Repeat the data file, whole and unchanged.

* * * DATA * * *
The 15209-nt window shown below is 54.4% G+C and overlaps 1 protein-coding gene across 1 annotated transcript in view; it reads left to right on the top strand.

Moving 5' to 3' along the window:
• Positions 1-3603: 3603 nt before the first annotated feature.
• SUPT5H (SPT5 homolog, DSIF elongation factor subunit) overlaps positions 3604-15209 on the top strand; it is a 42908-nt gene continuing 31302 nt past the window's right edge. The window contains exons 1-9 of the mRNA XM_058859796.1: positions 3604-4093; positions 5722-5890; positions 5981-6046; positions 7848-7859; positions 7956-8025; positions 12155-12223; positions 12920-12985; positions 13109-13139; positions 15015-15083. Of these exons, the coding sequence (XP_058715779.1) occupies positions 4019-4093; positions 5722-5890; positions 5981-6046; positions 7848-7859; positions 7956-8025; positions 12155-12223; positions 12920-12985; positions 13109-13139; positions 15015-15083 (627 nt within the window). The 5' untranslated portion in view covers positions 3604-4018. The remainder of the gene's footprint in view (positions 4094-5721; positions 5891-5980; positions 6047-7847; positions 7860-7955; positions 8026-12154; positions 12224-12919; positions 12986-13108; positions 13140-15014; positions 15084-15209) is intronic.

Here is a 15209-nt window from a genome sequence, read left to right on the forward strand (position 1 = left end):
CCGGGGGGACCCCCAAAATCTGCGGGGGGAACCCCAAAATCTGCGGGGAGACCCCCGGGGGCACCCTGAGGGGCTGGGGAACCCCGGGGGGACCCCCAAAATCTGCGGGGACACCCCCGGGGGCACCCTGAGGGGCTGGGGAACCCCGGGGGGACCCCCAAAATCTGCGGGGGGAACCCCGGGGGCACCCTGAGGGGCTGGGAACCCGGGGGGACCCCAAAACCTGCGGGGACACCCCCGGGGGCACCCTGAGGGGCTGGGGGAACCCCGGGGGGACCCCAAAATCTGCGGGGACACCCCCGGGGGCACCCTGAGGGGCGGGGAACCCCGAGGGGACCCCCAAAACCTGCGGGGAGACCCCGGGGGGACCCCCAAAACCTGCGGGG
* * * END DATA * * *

The 15209-nt window shown below is 54.4% G+C and overlaps 1 protein-coding gene across 1 annotated transcript in view; it reads left to right on the top strand.

Moving 5' to 3' along the window:
• Positions 1-3603: 3603 nt before the first annotated feature.
• SUPT5H (SPT5 homolog, DSIF elongation factor subunit) overlaps positions 3604-15209 on the top strand; it is a 42908-nt gene continuing 31302 nt past the window's right edge. The window contains exons 1-9 of the mRNA XM_058859796.1: positions 3604-4093; positions 5722-5890; positions 5981-6046; positions 7848-7859; positions 7956-8025; positions 12155-12223; positions 12920-12985; positions 13109-13139; positions 15015-15083. Of these exons, the coding sequence (XP_058715779.1) occupies positions 4019-4093; positions 5722-5890; positions 5981-6046; positions 7848-7859; positions 7956-8025; positions 12155-12223; positions 12920-12985; positions 13109-13139; positions 15015-15083 (627 nt within the window). The 5' untranslated portion in view covers positions 3604-4018. The remainder of the gene's footprint in view (positions 4094-5721; positions 5891-5980; positions 6047-7847; positions 7860-7955; positions 8026-12154; positions 12224-12919; positions 12986-13108; positions 13140-15014; positions 15084-15209) is intronic.

Here is a 15209-nt window from a genome sequence, read left to right on the forward strand (position 1 = left end):
CCGGGGGGACCCCCAAAATCTGCGGGGGGAACCCCAAAATCTGCGGGGAGACCCCCGGGGGCACCCTGAGGGGCTGGGGAACCCCGGGGGGACCCCCAAAATCTGCGGGGACACCCCCGGGGGCACCCTGAGGGGCTGGGGAACCCCGGGGGGACCCCCAAAATCTGCGGGGGGAACCCCGGGGGCACCCTGAGGGGCTGGGAACCCGGGGGGACCCCAAAACCTGCGGGGACACCCCCGGGGGCACCCTGAGGGGCTGGGGGAACCCCGGGGGGACCCCAAAATCTGCGGGGACACCCCCGGGGGCACCCTGAGGGGCGGGGAACCCCGAGGGGACCCCCAAAACCTGCGGGGAGACCCCGGGGGGACCCCCAAAACCTGCGGGG